Long Run has the class to cope with Grand National challenge
Our Father started favourite for the Hennessy and could go well at a big price
Jockey Sam Waley Cohen and Long Run. The 2011 Gold Cup winner has been given a rating over a stone and a half lower than his career peak. He’s not as good as he was – but he surely hasn’t regressed that much. Photo: Nick Potts/PA
It’s almost 40 years since a Cheltenham Gold Cup winner won the Grand National and it is a very different Grand National now to when L’Escargot famously beat Red Rum in 1975. Just how different it is could be confirmed if Long Run lands the first £1 million Aintree spectacular this afternoon.
That the National doesn’t present the challenge of old is indicated even by Long Run’s appearance in the line-up. The horse that beat Denman and Kauto Star in the 2011 Gold Cup has failed to finish only one of his 30 career starts but that “UR” in the King George at Christmas doesn’t tell the full story.
Even at his peak, Long Run’s jumping never fully convinced – spectacular when meeting a fence right, sometimes cumbersome and awkward when not. Mistakes have been plentiful; in short, he’s the sort of prospective mount that would have had even the most cavalier of old-time jockeys suddenly finding more attractive alternatives if presented with Long Run as a mount for a more traditional National challenge.
Even with the modifications to the drops at the landing side of the fences, Long Run would still have had many of the modern riders wary of teaming up with such a comparatively ‘hit-and-miss’ jumper.
But the decision last year to change the core of the famous fences, making them more flexible and forgiving of jumping errors which in the past would have put horses on the floor, had an immediate impact.
Just two horses fell in last year’s National. Half a dozen unseated.
The reality that the National now attracts attention for more than just competitive reasons was reflected in 13 horses being pulled up with jockeys aware of the wider welfare picture in which the National operates.
That Auroras Encore still provided a 66-1 ‘lottery’ result put the seal on a perfect controversy-free outcome for the authorities, but it was also confirmation that the National is a very different beast now.
Of course different doesn’t mean the same thing as wrong, and a race as inherently challenging as the four-and-a-half miles and 30 fences of Aintree has the armoury to throw presumption back in your face.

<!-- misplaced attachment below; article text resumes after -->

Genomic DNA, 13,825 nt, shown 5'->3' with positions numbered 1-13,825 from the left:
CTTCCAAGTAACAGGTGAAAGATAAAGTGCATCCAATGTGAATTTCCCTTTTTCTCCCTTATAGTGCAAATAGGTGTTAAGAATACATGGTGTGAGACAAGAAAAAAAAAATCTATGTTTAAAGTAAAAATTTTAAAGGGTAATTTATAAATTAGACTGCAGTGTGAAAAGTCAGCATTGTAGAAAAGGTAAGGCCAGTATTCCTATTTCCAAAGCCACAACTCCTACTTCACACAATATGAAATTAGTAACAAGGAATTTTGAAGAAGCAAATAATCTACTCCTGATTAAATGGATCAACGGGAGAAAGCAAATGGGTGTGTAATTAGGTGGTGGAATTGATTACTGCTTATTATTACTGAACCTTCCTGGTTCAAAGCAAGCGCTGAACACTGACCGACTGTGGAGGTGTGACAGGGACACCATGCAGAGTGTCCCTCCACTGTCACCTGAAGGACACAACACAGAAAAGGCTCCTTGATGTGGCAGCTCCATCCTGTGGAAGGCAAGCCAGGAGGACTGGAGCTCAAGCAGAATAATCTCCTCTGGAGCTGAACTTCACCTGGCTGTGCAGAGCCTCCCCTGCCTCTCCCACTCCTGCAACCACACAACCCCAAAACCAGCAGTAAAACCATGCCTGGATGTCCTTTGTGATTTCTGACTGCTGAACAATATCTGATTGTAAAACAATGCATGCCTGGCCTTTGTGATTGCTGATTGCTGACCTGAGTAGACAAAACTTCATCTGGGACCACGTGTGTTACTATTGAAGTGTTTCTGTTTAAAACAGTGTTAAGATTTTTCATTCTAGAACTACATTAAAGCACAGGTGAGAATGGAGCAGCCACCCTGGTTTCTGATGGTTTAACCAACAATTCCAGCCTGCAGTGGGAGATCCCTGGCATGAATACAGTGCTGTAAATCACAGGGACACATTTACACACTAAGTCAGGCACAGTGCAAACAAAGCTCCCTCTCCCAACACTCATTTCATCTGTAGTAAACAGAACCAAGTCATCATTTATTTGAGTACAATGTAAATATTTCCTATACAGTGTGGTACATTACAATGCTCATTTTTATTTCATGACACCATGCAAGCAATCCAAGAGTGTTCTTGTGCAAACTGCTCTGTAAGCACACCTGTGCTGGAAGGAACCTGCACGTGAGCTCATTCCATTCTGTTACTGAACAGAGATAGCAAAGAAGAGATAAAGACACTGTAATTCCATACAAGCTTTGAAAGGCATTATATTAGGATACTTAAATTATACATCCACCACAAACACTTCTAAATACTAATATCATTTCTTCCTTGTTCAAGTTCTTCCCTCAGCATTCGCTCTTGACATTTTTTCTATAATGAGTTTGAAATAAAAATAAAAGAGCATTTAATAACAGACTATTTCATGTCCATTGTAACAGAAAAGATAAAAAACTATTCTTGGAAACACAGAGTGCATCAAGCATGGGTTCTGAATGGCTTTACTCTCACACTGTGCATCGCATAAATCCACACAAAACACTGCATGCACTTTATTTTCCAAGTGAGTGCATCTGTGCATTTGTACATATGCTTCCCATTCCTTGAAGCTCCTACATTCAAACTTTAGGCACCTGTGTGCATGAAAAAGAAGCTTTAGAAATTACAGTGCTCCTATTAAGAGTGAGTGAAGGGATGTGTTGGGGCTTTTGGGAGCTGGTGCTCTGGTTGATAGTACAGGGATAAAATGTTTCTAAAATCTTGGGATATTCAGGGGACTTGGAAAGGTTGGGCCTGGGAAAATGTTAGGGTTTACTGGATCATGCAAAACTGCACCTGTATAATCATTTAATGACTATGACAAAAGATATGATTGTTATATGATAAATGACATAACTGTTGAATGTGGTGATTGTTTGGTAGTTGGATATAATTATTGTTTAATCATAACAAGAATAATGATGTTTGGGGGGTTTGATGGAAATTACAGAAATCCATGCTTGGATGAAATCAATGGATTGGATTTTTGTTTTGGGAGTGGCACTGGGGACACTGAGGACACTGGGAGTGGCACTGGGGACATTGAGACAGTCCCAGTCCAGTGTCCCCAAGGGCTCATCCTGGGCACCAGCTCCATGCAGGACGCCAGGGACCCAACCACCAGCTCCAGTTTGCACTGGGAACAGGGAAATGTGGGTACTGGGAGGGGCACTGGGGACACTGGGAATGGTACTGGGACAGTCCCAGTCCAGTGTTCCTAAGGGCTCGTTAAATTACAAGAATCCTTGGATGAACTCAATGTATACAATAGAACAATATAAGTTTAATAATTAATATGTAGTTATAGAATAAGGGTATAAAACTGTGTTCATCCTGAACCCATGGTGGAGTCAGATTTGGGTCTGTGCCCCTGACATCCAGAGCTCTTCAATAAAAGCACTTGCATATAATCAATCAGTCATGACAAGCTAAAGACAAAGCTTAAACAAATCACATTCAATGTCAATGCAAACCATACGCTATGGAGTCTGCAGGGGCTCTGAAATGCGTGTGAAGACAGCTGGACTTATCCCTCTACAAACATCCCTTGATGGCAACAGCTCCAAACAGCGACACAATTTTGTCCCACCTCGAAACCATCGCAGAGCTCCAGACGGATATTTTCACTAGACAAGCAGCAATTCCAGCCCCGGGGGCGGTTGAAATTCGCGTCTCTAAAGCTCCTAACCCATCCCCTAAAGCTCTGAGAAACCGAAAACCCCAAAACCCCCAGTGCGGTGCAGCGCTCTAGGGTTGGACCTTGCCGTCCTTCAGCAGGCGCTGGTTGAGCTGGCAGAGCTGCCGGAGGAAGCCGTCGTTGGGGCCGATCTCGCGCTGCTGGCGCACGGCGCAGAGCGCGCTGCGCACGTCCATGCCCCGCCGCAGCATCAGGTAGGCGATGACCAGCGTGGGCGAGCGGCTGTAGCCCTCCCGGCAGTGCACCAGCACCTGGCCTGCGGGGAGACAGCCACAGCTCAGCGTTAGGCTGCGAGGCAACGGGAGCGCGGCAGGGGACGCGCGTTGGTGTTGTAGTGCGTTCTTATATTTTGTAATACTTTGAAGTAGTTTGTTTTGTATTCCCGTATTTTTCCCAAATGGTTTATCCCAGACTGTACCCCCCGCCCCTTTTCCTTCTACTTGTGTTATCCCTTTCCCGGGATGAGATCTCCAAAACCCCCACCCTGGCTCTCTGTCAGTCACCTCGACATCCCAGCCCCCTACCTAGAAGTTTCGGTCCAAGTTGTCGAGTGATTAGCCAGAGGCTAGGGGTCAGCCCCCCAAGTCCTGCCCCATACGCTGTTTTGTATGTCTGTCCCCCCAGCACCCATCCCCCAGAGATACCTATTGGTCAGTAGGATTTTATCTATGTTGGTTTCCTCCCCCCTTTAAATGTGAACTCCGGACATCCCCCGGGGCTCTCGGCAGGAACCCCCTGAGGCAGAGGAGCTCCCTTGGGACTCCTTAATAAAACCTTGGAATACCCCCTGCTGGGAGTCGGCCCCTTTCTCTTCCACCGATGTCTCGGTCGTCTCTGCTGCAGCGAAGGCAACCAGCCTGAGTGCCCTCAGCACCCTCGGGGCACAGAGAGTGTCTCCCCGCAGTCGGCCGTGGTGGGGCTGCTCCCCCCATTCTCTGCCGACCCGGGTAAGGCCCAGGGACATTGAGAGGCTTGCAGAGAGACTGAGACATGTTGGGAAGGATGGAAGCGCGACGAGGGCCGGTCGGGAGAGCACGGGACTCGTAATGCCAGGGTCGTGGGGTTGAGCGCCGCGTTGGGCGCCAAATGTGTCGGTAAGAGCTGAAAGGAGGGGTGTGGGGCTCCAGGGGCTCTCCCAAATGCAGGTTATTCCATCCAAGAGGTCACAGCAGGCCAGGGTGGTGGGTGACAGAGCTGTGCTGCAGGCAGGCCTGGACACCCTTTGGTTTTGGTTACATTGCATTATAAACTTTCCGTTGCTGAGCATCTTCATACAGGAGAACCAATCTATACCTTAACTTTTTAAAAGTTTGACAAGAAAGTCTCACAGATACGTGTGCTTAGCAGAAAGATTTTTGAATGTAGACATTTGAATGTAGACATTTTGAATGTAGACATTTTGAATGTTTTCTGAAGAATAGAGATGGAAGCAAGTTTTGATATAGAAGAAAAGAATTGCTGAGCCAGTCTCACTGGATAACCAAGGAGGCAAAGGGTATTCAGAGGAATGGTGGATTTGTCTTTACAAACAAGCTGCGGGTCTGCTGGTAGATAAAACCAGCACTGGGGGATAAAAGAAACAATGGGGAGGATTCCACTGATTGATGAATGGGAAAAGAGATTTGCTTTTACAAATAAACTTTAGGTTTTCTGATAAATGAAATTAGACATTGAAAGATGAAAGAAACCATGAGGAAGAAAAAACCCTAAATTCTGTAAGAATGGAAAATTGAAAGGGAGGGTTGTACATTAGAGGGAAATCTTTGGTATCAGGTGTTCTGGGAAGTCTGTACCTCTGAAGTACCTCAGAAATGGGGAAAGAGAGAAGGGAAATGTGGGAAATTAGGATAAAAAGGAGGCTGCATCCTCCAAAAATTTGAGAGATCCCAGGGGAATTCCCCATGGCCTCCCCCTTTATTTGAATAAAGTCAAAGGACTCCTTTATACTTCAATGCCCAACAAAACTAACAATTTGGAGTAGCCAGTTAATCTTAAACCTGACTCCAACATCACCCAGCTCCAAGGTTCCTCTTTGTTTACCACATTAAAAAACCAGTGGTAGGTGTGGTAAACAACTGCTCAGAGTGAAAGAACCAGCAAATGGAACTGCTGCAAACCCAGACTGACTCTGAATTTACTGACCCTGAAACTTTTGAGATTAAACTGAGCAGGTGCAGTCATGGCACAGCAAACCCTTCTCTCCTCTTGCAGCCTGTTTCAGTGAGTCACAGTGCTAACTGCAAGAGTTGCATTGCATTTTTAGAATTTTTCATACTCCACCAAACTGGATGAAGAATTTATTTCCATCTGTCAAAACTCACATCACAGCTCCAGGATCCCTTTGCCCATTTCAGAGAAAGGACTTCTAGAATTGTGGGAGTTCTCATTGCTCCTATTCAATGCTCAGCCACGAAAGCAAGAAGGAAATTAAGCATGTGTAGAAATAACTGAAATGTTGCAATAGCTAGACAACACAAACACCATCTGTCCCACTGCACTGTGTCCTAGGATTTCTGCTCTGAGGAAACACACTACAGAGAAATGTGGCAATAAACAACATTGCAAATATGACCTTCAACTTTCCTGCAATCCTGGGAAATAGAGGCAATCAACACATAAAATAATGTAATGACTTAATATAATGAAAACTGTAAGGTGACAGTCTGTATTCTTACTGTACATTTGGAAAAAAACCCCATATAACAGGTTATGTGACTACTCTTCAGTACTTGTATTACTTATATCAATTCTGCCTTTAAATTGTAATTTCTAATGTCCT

But there are some things that can be taken as read.
The presence of Tidal Bay and Long Run at the top of the handicap, and given notably lenient ratings to facilitate them too, certainly indicates a better quality of horse taking part. The days of slow plodders hunting their way round look to be over, and with faster horses comes greater risk.
It’s the speed fences are taken at which is usually the danger, not their size. But that’s a risk that looks to be diluted by easier fences, or at least fences that produce a different sort of error.
Since unseating the rider now appears to be the most common National exit, the fact that Long Run lost his jockey Sam Waley-Cohen in the King George is an obvious worry.
But the amateur rider has already proven himself a formidable talent at negotiating the National fences, added to which he has the priceless confidence of knowing he is on the class horse in the race.
Long Run has been given a rating over a stone and a half lower than his career peak. He’s not as good as he was, but he surely hasn’t regressed that much.
This time last year he was third in the Gold Cup and narrowly beaten at Punchestown. With even a merely competent round of jumping, and the requisite luck in running, he has to play a major role.
Long Run’s opposition will include ten Irish hopefuls bidding to become the first to score since Silver Birch became the sixth winner trained in Ireland in a glorious nine-year period in 2007.
They include the Willie Mullins duo Prince de Beauchene and Vesper Bell while Tony McCoy has chosen Double Seven over Colbert Station from JP McManus’s team.
And the Irish National is a proven route to Aintree glory.
Our Father started favourite for the Hennessy and could go well at a big price while the better the ground, the better Baltahazar King’s shot as Richard Johnson chases a first National success.
But the modern-day Aintree 2014 can see Long Run pull off his own Gold Cup-National double, nine years to the day after he was foaled.
The demands of the course may have changed but whatever way it looks, the National is still some birthday present.